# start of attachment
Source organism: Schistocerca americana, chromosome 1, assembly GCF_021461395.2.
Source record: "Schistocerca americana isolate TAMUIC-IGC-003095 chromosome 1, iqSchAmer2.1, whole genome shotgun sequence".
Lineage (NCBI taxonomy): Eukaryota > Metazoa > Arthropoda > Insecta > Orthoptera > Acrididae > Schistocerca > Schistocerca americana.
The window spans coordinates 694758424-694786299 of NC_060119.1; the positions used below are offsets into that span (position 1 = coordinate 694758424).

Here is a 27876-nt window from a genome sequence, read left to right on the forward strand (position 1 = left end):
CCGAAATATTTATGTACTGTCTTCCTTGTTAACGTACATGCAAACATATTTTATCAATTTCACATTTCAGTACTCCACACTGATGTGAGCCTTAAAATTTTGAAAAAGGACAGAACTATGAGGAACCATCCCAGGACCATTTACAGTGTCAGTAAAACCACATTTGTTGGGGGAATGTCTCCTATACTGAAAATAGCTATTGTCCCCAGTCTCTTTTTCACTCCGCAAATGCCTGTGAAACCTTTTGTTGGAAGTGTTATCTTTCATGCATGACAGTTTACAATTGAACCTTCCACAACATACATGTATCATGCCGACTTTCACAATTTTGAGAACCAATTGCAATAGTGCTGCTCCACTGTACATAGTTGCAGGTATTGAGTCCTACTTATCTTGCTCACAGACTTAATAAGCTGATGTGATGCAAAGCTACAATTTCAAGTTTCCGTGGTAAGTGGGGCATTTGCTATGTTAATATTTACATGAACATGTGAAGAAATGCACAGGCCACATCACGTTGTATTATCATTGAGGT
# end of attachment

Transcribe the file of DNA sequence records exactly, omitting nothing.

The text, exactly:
Source organism: Schistocerca americana, chromosome 1, assembly GCF_021461395.2.
Source record: "Schistocerca americana isolate TAMUIC-IGC-003095 chromosome 1, iqSchAmer2.1, whole genome shotgun sequence".
Lineage (NCBI taxonomy): Eukaryota > Metazoa > Arthropoda > Insecta > Orthoptera > Acrididae > Schistocerca > Schistocerca americana.
The window spans coordinates 694758424-694786299 of NC_060119.1; the positions used below are offsets into that span (position 1 = coordinate 694758424).

Here is a 27876-nt window from a genome sequence, read left to right on the forward strand (position 1 = left end):
CCGAAATATTTATGTACTGTCTTCCTTGTTAACGTACATGCAAACATATTTTATCAATTTCACATTTCAGTACTCCACACTGATGTGAGCCTTAAAATTTTGAAAAAGGACAGAACTATGAGGAACCATCCCAGGACCATTTACAGTGTCAGTAAAACCACATTTGTTGGGGGAATGTCTCCTATACTGAAAATAGCTATTGTCCCCAGTCTCTTTTTCACTCCGCAAATGCCTGTGAAACCTTTTGTTGGAAGTGTTATCTTTCATGCATGACAGTTTACAATTGAACCTTCCACAACATACATGTATCATGCCGACTTTCACAATTTTGAGAACCAATTGCAATAGTGCTGCTCCACTGTACATAGTTGCAGGTATTGAGTCCTACTTATCTTGCTCACAGACTTAATAAGCTGATGTGATGCAAAGCTACAATTTCAAGTTTCCGTGGTAAGTGGGGCATTTGCTATGTTAATATTTACATGAACATGTGAAGAAATGCACAGGCCACATCACGTTGTATTATCATTGAGGT